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On 4 October, Company H found a 152mm artillery position, ringed with
machine gun and mortar emplacements, and 12 rounds of 152mm ammunition,
1,600 meters south of the Ben Hai. To the northeast, Marines discovered
two 85mm howitzer positions with accompanying antiaircraft guns. Several
hundred meters from the howitzer positions, they found a partially burned
Soviet, six-cylinder diesel, full-tracked prime mover, capable of towing
a 152mm artillery gun, which appeared to have been hit by a 105mm howitzer
round. It was suspected that the 152mm guns were removed from the area
shortly after the insertion of the battalion. Not only were there signs
indicating the use of tracked vehicles, but one night Sparks' Marines
reported hearing heavy engine noises to the north.

The most significant enemy contact occurred on 8 October as First
Lieutenant Tyrus F. Rudd's Company H approached Dong Ong Cay from the
south. Despite a tenacious fight the defenders lost a reported 17 dead,
while Rudd's Company suffered 2 killed and 11 wounded. During the engagement
the Marines observed numerous bodies being dragged away, 11 of which
were found the following morning. In a search of the hill, the Marines
found another vehicle, a 12-cylinder diesel Soviet medium tracked artillery
tractor with a rear winch.

BLT 2/26 continued to search the road until 16 October when it returned
to the Cua Viet area by helicopter. There it participated in two short
operations, the cordon of Xuan Khanh Resettlement Village and a sweep
north from Oceanview to the DMZ. With the departure of Lieutenant Colonel
Sparks' battalion, Lieutenant Colonel Twohey's 1st Battalion, 3d Marines,
which had moved into the DMZ on the 8th and was sweeping to the east
and west of the BLT, assumed the mission of searching the road and destroying
enemy installations in the area.

Twohey's Marines discovered more than 488 rounds of 152mm artillery
ammunition, truck parks, and support camps as they moved north. By 17
October they had reached the Ben Hai, one kilometer north of Dong Ong
Cay, where they found a shallow fording site built of rock and three
cable bridges over the river. The rock, or "underwater bridge" was rendered
unserviceable by several 8-inch howitzer missions and the cable bridges
were destroyed by fixed-wing and artillery strikes. Using 422 of the
captured 152mm artillery rounds, 3,000 pounds of C-4, and cratering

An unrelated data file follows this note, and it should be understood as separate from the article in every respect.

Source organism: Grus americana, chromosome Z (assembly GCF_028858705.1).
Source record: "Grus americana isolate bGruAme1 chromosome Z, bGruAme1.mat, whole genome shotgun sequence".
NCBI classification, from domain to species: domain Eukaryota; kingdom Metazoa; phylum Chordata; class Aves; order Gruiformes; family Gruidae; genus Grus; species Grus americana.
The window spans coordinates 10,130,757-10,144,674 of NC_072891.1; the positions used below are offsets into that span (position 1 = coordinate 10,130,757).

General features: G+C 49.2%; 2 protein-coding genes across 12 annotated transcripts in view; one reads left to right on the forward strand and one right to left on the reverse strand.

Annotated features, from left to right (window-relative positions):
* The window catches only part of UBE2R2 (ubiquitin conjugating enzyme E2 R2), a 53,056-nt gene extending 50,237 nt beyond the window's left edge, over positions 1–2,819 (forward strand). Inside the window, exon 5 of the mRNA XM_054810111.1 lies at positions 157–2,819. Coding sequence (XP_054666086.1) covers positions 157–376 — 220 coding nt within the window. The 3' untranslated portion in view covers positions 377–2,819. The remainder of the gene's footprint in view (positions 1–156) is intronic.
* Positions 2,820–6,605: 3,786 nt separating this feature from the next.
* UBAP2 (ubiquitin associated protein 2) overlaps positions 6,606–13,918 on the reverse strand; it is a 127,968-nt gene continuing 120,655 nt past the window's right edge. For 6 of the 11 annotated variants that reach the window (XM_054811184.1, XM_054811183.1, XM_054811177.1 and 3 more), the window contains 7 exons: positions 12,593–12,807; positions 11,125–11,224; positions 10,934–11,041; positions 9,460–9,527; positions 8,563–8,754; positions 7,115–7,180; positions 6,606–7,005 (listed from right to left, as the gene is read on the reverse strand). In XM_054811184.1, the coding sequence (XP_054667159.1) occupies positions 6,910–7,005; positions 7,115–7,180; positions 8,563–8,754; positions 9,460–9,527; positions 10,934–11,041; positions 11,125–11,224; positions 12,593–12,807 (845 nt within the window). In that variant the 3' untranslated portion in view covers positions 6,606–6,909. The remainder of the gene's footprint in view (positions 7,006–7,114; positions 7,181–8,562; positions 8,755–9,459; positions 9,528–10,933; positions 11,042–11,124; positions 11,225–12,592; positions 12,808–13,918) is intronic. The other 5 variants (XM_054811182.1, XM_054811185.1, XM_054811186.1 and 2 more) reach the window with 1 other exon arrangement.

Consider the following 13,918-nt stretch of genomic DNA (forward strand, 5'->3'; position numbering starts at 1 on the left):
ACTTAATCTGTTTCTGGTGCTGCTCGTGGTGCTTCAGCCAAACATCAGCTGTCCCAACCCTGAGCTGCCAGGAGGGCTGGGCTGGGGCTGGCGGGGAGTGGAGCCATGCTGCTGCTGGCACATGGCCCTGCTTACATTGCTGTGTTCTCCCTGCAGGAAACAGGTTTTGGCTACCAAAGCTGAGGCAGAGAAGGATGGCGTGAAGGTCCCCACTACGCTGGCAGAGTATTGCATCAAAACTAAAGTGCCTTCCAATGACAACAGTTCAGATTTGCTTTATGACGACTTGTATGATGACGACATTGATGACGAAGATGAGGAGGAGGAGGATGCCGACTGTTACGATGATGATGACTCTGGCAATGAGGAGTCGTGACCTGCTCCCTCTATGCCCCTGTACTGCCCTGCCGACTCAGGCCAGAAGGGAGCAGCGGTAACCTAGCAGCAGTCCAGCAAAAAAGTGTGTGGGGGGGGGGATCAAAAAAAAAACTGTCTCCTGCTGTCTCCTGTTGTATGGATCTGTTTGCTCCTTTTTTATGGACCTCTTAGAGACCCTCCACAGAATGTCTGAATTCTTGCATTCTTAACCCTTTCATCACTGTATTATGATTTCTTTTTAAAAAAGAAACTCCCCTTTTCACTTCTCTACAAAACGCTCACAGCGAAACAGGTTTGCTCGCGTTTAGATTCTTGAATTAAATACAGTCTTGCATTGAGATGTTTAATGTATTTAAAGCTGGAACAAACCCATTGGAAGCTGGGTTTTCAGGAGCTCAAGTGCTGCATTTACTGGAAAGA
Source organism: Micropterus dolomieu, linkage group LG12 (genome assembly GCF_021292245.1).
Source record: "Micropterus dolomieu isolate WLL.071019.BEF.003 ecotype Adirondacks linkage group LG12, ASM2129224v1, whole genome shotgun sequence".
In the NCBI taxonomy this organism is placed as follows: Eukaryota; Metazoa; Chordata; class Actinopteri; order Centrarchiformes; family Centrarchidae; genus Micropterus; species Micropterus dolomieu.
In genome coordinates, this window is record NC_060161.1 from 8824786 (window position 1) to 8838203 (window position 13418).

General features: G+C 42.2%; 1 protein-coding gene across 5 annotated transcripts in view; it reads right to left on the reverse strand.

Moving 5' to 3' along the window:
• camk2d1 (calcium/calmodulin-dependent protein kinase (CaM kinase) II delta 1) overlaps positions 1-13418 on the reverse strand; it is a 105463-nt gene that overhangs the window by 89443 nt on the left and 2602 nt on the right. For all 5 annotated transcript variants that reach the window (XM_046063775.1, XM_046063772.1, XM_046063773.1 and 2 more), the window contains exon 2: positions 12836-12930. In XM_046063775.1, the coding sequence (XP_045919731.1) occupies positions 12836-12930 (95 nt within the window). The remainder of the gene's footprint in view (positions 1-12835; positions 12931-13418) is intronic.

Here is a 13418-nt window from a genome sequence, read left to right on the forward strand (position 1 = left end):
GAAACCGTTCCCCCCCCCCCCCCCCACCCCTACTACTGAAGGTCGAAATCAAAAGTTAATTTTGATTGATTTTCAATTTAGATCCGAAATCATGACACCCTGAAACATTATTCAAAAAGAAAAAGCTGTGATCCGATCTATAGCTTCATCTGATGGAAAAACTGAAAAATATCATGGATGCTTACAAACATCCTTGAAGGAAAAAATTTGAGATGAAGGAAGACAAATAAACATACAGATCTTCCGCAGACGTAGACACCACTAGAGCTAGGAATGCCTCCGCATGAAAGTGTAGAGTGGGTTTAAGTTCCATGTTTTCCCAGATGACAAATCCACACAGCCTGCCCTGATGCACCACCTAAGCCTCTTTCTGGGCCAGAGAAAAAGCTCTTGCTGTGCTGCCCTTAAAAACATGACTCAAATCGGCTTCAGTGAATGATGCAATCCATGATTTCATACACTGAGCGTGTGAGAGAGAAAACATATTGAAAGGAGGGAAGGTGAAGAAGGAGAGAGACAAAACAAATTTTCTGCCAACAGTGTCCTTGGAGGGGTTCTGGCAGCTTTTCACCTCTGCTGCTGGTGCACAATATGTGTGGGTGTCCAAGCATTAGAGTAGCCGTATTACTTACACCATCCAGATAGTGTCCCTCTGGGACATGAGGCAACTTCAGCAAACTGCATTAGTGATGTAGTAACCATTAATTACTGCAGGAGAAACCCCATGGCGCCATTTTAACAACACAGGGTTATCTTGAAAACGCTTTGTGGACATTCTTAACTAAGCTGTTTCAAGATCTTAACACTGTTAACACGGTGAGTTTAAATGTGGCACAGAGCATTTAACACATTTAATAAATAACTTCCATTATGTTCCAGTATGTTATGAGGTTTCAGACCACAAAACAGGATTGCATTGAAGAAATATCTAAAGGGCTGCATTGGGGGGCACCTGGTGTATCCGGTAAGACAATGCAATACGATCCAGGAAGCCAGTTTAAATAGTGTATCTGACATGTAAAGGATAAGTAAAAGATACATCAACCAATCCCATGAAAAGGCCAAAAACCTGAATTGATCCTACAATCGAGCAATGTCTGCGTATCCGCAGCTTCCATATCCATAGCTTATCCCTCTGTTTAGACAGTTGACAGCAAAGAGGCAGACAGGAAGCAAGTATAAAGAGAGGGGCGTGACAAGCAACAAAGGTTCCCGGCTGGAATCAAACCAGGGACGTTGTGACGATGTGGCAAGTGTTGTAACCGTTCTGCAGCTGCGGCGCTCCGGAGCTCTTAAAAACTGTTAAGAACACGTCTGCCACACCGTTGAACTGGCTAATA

charges placed in and along the road, Twohey's battalion, working together
with a detachment of engineers, destroyed major portions of the road.
They also blasted holes in the canopy to make the road more visible
from the air. The 1st Battalion, 3d Marines was helilifred from the
DMZ on 22 October to provide security for installations along Route
9. Although both Sparks' and Twohey's Marines continually heard tracked
vehicles moving north and responded with a massive artillery and air
assault, the 320th NVA Division was able to remove its heavy
artillery from the area.

As October began, 8,000 meters to the west, Lieutenant Colonel Colleton's
1st Battalion, 9th Marines continued to sweep westward in the DMZ. The
search, however proved fruitless and on the 7th the battalion withdrew.
The same day, Lieutenant Colonel Chen's 2d Battalion, 3d Marines was
inserted into the DMZ, 8,000 meters further west. Unlike September,
when enemy contact was heavy, Chen's Marines engaged few enemy troops,
mostly logistical support personnel who seemed startled that Marines
had invaded what they considered their rear area. Although numerous
caches, supply trails, and rest centers were discovered, the greatest
enemy soon became the weather. The rain, constant and torrential, not
only caused difficulties in movement and resupply, but numerous cases
of immersion foot. After 17 days in the DMZ, the battalion was helilifred
to Camp Carroll and from there by foot moved to the Mai Loc area for
operations with Regional and Popular Forces. By 26 October all Marine
units had left the DMZ and the allies terminated the series of operations
against the three regiments of the 320th NVA Division.

Thwarted in two attempts at victory in the lowlands during April and
May, the enemy division, in August, chose another route which, as Colonel
Barrow stated, led to a third defeat:

He had
to choose some other way to attempt to do his dirty work of interdicting
our roads and attacking civilian settlements. And so he chose this inhospitable
area, northwest of the Rockpile, and if one will look at a map you can
see that to him that it was a wise choice because, one, it was an area
that made his targets quite accessible. He was only six, eight, or ten
clicks away from the Rockpile. It was an area that was so rugged that
he could assume that it was inaccessible to us, that we would not have
the means to enter it unless we chose to do it overland and we would
pay a heavy price if we did. The fact that we moved in and forced our
way, if you will, onto the ridgelines on an equal footing with him and
showed great determination in seeking out his supplies which were so
carefully concealed, upset his plans. He had prepared this area as his
battlefield . . . We couldn't have hit him at a better time. We hit

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